After the SLORC takeover in 1988, Htein Lin went underground, spending time in a refugee camp near India where he studied art with Mandalay artist Sitt Nyein Aye. In 1991 to 1992, for about nine months, he was detained with other students in a rebel camp at Pajau near China where he sustained physical abuse by other students. Htein escaped the rebel camp, returning to Yangon in May 1992 to finish his law degree in 1995. He then worked as a comedian and actor, and held two solo art shows in 1996 and 1997. In 1998, he was arrested as a result of being named in letters written by former political comrades planning 10th anniversary protests, and spent nearly seven years in Insein (Yangon), Mandalay and Myaungmya prisons.
In Mandalay prison, Htein Lin continued his art even while confined, often in solitary. He took up meditation to cope. He persuaded guards with whom he became friendly to purchase and smuggle in paints for him. He used items in the prison like bowls, syringes, and cigarette lighters in the absence of brushes to make paintings and monoprints on the cotton prison uniform. Working at night and for two hours at a time while friendly guards were on duty, he used bars of soap to sculpt images of his cellmates and painted the prison surroundings and suffering faces of fellow prisoners. Above are self portraits, acrylic on cotton, May 2000 (top) and acrylic on cotton with syringe, March 23, 2000 (bottom). Htein Lin successfully arranged to smuggle more than 300 paintings and sculptures out of the prison, which were later deposited with the International Institute of Social History in Amsterdam.
Being a professional actor and comedian has provided him and others a lot of joy before, during, and after his incarceration. After his release in 2004, Htein Lin participated in a street performance called “Mobile Art Gallery/Mobile Market” in May 2005, resulting in five days of interrogation.
Life after prison for Htein Lin has dramatically changed personally and professionally. He left Burma for the first time in 2006 to live in England with his new wife, the former British Ambassador to Burma, Vicky Bowman. A year later, they had a baby, Aurora aka Ar Youn Lin. While living in England Htein experienced democracy and freedom of expression for the first time in his life.
Htein Lin has exhibited his art around the world and participated in events and projects to raise awareness about freedom of speech, especially in Burma. He contributes poetry, prose, and art criticism to Burmese language online and print magazines. In 2010, Htein Lin curated the first Burmese Arts Festival in London.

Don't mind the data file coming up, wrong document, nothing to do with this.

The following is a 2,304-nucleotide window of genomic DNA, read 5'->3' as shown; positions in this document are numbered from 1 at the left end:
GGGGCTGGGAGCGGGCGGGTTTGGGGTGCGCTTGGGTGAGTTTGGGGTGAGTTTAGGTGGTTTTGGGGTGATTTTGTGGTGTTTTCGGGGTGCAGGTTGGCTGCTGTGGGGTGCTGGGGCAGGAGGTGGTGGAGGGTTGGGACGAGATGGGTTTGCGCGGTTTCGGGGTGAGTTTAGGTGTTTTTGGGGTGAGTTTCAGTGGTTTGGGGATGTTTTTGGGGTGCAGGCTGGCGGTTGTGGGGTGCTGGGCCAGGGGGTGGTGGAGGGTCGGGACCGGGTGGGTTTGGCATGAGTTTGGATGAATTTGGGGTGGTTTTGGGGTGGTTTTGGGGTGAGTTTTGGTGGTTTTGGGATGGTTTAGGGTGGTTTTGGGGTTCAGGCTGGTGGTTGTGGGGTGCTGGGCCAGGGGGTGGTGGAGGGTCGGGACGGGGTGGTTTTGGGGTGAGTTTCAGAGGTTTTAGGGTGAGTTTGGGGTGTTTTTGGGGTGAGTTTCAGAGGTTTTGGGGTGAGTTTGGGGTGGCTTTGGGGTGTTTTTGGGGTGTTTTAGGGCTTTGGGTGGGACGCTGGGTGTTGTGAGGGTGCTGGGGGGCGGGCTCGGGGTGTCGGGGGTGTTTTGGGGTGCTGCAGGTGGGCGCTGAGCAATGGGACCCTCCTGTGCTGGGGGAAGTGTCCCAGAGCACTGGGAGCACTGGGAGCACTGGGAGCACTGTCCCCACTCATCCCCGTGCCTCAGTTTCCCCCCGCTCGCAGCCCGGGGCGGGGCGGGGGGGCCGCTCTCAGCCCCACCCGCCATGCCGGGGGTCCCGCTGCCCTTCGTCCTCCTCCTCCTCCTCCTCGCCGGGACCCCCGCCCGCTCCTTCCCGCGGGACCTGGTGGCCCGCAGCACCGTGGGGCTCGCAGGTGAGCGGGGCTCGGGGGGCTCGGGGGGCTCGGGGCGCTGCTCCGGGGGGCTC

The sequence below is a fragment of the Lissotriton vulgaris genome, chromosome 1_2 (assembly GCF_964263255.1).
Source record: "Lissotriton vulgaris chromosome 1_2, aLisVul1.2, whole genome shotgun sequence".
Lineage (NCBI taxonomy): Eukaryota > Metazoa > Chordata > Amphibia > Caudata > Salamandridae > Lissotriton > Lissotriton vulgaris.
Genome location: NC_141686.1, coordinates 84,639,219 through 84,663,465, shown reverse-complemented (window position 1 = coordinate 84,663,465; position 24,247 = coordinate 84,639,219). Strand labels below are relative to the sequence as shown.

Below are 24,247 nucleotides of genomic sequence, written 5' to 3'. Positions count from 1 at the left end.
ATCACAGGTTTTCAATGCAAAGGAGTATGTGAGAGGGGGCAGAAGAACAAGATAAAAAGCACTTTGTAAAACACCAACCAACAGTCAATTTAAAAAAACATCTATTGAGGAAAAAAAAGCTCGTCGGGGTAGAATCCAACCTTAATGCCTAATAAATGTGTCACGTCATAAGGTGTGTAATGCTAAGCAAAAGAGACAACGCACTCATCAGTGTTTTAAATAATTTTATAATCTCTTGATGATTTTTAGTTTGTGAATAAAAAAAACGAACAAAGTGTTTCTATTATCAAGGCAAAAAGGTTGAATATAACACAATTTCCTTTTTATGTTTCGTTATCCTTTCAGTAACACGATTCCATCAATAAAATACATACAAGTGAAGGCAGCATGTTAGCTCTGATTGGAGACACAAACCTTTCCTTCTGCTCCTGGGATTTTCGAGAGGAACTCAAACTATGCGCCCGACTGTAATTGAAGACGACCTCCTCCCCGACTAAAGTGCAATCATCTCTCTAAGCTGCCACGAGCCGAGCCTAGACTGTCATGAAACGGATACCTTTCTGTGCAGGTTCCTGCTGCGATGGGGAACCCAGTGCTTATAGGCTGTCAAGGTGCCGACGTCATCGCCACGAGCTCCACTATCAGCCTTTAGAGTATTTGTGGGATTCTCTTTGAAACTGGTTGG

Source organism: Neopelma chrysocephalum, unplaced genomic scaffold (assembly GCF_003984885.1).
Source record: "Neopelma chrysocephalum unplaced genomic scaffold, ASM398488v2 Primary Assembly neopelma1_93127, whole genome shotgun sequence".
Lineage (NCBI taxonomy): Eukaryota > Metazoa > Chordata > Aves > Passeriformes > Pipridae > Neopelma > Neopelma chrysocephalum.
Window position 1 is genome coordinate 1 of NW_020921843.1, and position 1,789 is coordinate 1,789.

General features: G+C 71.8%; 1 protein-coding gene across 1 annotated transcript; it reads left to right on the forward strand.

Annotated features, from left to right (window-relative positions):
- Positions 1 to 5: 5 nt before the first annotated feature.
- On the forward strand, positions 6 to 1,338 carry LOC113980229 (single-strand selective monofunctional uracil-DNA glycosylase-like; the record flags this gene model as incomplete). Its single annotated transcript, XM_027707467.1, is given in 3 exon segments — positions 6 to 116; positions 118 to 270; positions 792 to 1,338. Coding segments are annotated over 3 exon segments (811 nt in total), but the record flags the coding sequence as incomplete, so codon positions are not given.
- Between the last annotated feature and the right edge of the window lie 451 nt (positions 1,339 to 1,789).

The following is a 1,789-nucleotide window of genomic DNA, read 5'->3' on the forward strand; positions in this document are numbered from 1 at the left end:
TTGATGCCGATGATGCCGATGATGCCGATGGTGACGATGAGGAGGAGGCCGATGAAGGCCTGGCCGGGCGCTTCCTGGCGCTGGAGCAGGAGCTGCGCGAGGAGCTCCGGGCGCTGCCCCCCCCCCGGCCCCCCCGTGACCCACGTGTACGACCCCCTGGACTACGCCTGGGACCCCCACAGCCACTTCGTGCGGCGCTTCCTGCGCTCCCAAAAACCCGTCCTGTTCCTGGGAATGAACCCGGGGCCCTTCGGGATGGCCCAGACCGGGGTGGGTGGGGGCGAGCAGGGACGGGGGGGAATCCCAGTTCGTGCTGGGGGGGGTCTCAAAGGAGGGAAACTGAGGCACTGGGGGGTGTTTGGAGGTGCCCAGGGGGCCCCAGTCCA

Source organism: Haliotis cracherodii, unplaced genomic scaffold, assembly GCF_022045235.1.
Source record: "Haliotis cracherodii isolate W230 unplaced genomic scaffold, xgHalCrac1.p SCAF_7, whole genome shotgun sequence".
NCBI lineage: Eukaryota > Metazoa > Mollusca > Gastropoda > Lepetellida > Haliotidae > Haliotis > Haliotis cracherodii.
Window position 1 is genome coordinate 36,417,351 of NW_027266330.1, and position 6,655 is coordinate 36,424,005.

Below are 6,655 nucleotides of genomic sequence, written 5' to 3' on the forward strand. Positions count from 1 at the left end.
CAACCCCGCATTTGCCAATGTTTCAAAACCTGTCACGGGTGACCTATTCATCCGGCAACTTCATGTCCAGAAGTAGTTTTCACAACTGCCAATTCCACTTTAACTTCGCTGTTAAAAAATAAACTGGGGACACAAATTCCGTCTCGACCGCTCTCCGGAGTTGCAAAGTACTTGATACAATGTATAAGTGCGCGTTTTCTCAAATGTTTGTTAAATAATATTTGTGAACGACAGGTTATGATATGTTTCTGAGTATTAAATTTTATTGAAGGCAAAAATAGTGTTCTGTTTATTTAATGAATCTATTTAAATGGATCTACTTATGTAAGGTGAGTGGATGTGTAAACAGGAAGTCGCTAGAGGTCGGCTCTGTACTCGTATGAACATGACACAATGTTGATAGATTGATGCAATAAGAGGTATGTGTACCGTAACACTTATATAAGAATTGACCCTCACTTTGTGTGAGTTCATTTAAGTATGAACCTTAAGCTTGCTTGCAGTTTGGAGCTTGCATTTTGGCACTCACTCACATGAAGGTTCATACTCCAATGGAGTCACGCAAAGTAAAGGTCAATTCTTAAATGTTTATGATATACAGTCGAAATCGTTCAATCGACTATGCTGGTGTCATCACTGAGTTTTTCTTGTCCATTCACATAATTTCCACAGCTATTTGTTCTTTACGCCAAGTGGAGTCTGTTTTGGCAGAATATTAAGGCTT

On December 12, 2012, Htein Lin was one of 80 artists from 24 countries who were invited and participated in the first annual Kochi-Muziris Biannale in India. Htein Lin’s multimedia art work titled “Special Court” was installed in Mandalqy Hall in the Jewish Quarter of Kochi. The installation was based on Htein Lin’s written story about his sentencing in the Mandalay prison.
In July 2013, Htein Lin returned with his family to live in Burma to take advantage of the new reforms in his country. He is currently working on “A Show of Hands,” capturing in plaster the hands of the thousands of former political prisoners in Burma. So far he has completed around 400. Htein Lin had the idea for this project when he broke his arm while living in London. It was then that he developed an interest in breaking, fixing, and healing. After he returned to Burma, he saw many of his friends, former political prisoners who were recently released from prison. While his friends are moving on with their lives professionally and personally, Htein Lin wanted to capture their experiences and make a record of their existence. He decided that because plaster of Paris is used to heal broken bones, it was the perfect medium for his idea. “A Show of Hands” is a multimedia work that uses text, photographs, and video, capturing the process of making the plastered sculptures of the hands and telling the story of the prisoners lives in jail and their lives in freedom. The “Show of Hands” represents how Burma was once broken and is now in the process of healing and is also about the process of engaging the community, performance, and public art.
Htein Lin’s art is collected around the world, including in the Artists Pension Trust, the US Embassy in Yangon, and private collections in Belgium, the Netherlands, Hong Kong, India, Singapore, Spain, Sweden, Thailand, the United States, and the United Kingdom.
A decade after he was freed, Htein Lin returned twice to Insein prison to supervise discipline at a 10-day meditation course on one occasion for prisoners and on another for nearly 100 guards. One of those taking the course was U Ko Ko Naing, one of his former guards. It seems that for most of us, we would avoid at all costs returning to the place of dark memories of torture and confinement. Not for Htein Lin. For him, he considers the prison the place where he did some of his best artwork. He also is grateful because being in prison allowed him to kick the habits of smoking cigarettes, drinking, and doing drugs. Perhaps this is an aspect of Htein Lin’s sense of humor?
While we experienced technical difficulties during our interview on Skype between Burma and Washington, DC, we were able to capture all of the audio and some video. Below we are sharing samples of one video and a couple of the audio-only segments.